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From Barnes & NobleThe Barnes & Noble Review
Following a string of blockbusters over the past several years, including Watchers and Intensity, Dean Koontz embarked on what was a bit of an experiment for a bestselling writer — to take a character and fully explore his life through the mechanism of the thriller. Koontz's first foray in this realm was last year's Fear Nothing, a sort of coming-of-age suspense story set against the nighttime world of Christopher Snow, the novel's young protagonist. The second installment in Snow's saga, Seize the Night, finds him older, wiser, and rougher around the edges. Seize the Night is a better novel than Fear Nothing and represents Koontz's maturation into a first-rate novelist of the 20th century who's looking ahead to the 21st. Dean Koontz is one of those big bestselling writers people either love or hate, but few have ever not read at least one of his novels. He has an enormous fan base and has written tons of novels — some up there with the best of popular fiction, and some simply good reads with strong story lines. He was cutting his teeth on writing various kinds of fiction, from science fiction to gothic to suspense to comedy, for years before he hit big with his first bestsellers. As a result, these influences seeped into his fiction — but he offered up more. Koontz is one of the few novelists writing today who manages to combine a strong humanistic thread with a spiritual sense and still write a crackling-good thriller. All this is a preface to my take on Seize the Night. It is Koontz's best novel. All right, I'llqualifythis. It's not his most frightening, it's not his wildest roller-coaster ride, and it's not his most experimental. It is solid fiction, truly beautiful writing, and a journey that involves getting to know a human being completely, both his terror and his joy. With Seize the Night, Dean Koontz has applied his limitless imagination to write a contemporary thriller equivalent to a Dickens novel. The tale is set in Moonlight Bay, a metaphoric night town for Koontz, a place where anything can happen after dark. Christopher Snow is now all grown up and carries a Glock. He lives a night existence, which sets him apart as the outsider right from the start (an interesting reversal from Koontz's earlier novel, Watchers, in which the Outsider was the bad one). Snow suffers from xeroderma pigmentosum, a condition that afflicts a small percentage of human beings, and it is both devastating and enhancing for him: Light is a killer, so he's turned the night into a religion. One character describes him as a person full of "reckless caring," and this becomes a theme for Koontz and his story — and seems to be the main theme of much of Koontz's fiction. The story takes off when Snow discovers that Jimmy, the son of his friend Lily Wing, has vanished. As he desperately tries to find Jimmy before something terrible happens to him, the journey becomes one in which Christopher Snow enters the underworld of nearby Fort Wyvern, a place of skeletons and psychos, but also the vision of hell that Snow and his compadres must enter in order to reach their heaven. This is not a tenderhearted tale of friends, however — it's a story of child killers and torturers and the few who must stop them. The mystery within the story takes hold, and it is, per Koontz's imagination, the very mystery of life. Ride the darkness with Christopher Snow. Grab this book. See what Koontz can do. Seize the Night is fantasy, reality, thriller, horror, and even romance — the romance of living in the night.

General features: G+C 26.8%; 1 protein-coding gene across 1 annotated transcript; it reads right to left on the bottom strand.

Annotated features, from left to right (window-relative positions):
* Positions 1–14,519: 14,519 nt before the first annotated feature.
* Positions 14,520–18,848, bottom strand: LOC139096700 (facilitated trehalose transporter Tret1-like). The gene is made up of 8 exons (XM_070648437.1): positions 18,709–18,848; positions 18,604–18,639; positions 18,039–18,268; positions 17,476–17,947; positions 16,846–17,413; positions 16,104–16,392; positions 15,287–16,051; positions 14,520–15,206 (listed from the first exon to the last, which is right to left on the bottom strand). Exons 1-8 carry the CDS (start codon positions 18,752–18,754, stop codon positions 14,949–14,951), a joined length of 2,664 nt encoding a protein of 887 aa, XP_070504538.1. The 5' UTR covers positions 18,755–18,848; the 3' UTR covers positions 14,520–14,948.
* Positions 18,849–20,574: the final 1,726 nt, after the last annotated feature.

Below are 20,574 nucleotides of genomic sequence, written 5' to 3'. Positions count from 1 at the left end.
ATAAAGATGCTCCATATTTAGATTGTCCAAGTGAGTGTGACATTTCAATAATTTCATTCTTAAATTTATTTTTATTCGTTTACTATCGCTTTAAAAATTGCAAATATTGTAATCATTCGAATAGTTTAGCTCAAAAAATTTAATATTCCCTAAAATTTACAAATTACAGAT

— Douglas Clegg